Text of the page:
Homework Statement This is not really a homework questions, just part of my notes confusing me a bit. This is the derivation of total energy for a pendulum of mass m2 with movable pivot of mass m1. I don't understand how frequency can be read off. What am I missing? Homework Equations See...
  38. Alettix

    Velocity when falling into planet

    Homework Statement Hi! I would need a little help with the following problem: We have found a new planet with density ρ and radius R, and drill a hole to its center. Then accidentally, one person falls into the hole. What is his velocity when reaching the bottom (the center of the planet)...
  39. N

    Driving force in simple harmonic oscillator with exponential

    Homework Statement A particle in SHM is subject to a driving force F(t)= ma*e^(-jt). Initial position and speed equal 0. Find x(t). Homework Equations F = -kxdx = mvdv F(t) = F(0)*e^(iωt) x(t) = Acos (ωt +φ) The Attempt at a Solution I have no idea how to deal with the exponential term. I...
  40. S

    Simple Harmonic Oscillator Zero Probability Points

    Hi, What is the physical meaning of zero probability of finding a particle in the square of the Quantum SHO wave function? the particle is supposed to oscillate about the equilibrium position, how would it go from an end point to the other end point without passing by certain points? Could the...
  41. T

    Simple Harmonic Motion with Damping and Driving

    Hello, I was asked by my professor today to graph the motion, as well as the energies, of a spring that undergoes driven and/or damped oscillation; however, I was unable to because I do not have a very good idea of how they work. Can someone explain to me, qualitatively, what it means to have a...
  42. Futurestar33

    Given a harmonic oscillator with mass m, and spring constant

    Homework Statement Given a harmonic oscillator with mass m, and spring constant k, is subject to damping force F= cdx/dt and driven by an external force of the form F[ext]= FoSin(wt). A) Find the steady state solution. B) Find the amplitude and the phase. Homework Equations F=-kx the steady...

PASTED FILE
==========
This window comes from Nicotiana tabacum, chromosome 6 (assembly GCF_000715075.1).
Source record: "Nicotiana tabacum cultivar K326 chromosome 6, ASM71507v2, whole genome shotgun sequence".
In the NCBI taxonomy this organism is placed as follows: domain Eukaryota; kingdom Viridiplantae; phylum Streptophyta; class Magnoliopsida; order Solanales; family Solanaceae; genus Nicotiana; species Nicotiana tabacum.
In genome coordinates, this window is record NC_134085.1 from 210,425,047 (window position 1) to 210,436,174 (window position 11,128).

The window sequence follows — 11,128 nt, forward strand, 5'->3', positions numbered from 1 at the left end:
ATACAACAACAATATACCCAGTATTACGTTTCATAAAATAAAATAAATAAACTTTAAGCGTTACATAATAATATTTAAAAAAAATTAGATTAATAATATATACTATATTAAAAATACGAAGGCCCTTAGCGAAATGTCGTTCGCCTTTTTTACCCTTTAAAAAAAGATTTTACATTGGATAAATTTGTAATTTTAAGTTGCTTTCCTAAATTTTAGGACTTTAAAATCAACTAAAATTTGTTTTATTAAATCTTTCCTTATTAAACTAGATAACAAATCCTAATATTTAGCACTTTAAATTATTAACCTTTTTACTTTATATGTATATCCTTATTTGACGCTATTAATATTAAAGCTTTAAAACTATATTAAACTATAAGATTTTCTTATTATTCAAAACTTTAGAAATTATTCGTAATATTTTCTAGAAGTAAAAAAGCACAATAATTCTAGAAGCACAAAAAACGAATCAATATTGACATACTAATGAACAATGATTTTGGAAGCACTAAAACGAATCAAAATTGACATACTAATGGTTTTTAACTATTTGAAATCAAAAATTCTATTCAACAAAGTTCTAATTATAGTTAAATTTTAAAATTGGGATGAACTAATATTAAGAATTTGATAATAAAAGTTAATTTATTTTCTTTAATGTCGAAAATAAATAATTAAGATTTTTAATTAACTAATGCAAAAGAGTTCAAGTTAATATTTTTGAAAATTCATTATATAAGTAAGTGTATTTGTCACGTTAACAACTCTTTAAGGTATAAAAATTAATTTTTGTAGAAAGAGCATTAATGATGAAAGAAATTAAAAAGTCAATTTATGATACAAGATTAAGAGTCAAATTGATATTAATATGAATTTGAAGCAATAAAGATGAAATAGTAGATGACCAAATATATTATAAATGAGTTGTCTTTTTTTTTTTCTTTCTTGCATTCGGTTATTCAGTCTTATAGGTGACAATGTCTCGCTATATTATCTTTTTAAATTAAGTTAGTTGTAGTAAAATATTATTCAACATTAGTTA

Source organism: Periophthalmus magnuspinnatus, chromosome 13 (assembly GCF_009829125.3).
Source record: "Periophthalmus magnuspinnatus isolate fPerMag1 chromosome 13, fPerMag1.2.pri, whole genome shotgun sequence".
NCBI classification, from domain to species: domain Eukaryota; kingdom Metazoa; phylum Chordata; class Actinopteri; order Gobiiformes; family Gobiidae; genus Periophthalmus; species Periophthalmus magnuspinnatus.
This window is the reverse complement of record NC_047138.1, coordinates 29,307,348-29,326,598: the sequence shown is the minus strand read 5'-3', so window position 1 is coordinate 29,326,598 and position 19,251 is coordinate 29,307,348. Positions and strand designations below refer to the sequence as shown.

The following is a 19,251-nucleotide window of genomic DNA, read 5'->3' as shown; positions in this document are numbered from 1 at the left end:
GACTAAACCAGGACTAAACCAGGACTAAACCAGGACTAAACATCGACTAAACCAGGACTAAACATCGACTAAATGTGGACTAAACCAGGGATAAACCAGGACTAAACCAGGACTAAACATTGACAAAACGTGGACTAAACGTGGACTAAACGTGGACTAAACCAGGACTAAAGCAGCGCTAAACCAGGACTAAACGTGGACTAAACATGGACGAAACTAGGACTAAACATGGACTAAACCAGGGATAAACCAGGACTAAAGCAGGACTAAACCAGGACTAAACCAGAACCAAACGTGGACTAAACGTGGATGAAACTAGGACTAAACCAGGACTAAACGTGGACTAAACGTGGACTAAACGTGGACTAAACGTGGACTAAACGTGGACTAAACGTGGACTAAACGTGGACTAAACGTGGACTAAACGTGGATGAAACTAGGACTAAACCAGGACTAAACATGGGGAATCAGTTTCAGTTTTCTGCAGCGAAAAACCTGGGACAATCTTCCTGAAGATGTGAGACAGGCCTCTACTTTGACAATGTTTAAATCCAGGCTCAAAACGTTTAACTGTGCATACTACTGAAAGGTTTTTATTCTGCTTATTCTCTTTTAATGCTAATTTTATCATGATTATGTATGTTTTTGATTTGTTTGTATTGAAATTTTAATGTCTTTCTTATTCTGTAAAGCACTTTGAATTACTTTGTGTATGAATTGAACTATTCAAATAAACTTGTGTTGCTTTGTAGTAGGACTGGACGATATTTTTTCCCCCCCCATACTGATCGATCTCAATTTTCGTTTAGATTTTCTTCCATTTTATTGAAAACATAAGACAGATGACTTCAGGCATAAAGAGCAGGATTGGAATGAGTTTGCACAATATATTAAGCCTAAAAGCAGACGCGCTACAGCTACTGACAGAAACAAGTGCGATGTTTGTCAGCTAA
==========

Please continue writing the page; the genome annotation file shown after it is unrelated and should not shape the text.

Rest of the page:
43. Greg Bernhardt

    What is a simple harmonic oscillator

    Definition/Summary An object (typically a "mass on a spring") which has a position (or the appropriate generalization of position) which varies sinusoidally in time. Equations x(t)=A\sin(\omega t)+B\cos(\omega t) \omega^2 =\frac{k}{m} Extended explanation According to...
  44. E

    Simple Harmonic Oscillator on a smooth surface

    I feel I understand what happens, and how to solve the equation of motion x(t) for a mass attached to a spring and released from rest horizontally on a smooth surface. We typically end up with x(t) = x_0 cos(ωt) as the solution, with x_0 as the amplitude of the oscillation. But I've...
  45. Maxo

    Changing the mass of a simple harmonic oscillator

    Homework Statement Homework Equations The Attempt at a Solution I find this task very hard to understand. First of all, when adding more mass, wouldn't that change the acceleration, according to F=ma? And in that case the velocity should also change when adding more mass, shouldn't it? That...
  46. M

    A simple harmonic oscillator has total energy E= ½ K A^2

    A simple harmonic oscillator has total energy E= ½ K A^2 Where A is the amplitude of oscillation.  E= KE+PE a) Determine the kinetic and potential energies when the displacement is one half the amplitude. b) For what value of the displacement does the kinetic energy equal the potential...
  47. ShayanJ

    MATLAB Troubleshooting Simple Harmonic Oscillator in MATLAB

    I'm trying to plot the evolution of a simple harmonic oscillator using MATLAB but I'm getting non-sense result and I have no idea what's wrong! Here's my code: clear clc x(1)=0; v(1)=10; h=.001; k=100; m=.1; t=[0:h:10]; n=length(t); for i=2:n F(i-1)=-k*x(i-1)...
  48. M

    Hamiltonian For The Simple Harmonic Oscillator

    I am reading an article on the "energy surface" of a Hamiltonian. For a simple harmonic oscillator, I am assuming this "energy surface" has one (1) degree of freedom. For this case, the article states that the "dimensionality of phase space" = 2N = 2 and "dimensionality of the energy surface" =...
  49. A

    Number of States in a 1D Simple Harmonic Oscillator

    Homework Statement A system is made of N 1D simple harmonic oscillators. Show that the number of states with total energy E is given by \Omega(E) = \frac{(M+N-1)!}{(M!)(N-1)!} Homework Equations Each particle has energy ε = \overline{h}\omega(n + \frac{1}{2}), n = 0, 1 Total energy is...
  50. L

    Simple Harmonic Oscillator and Damping

    Homework Statement After four cycles the amplitude of a damped harmonic oscillator has dropped to 1/e of it's initial value. Find the ratio of the frequency of this oscillator to that of it's natural frequency (undamped value) Homework Equations x'' +(√k/m) = 0 x'' = d/dt(dx/dt)...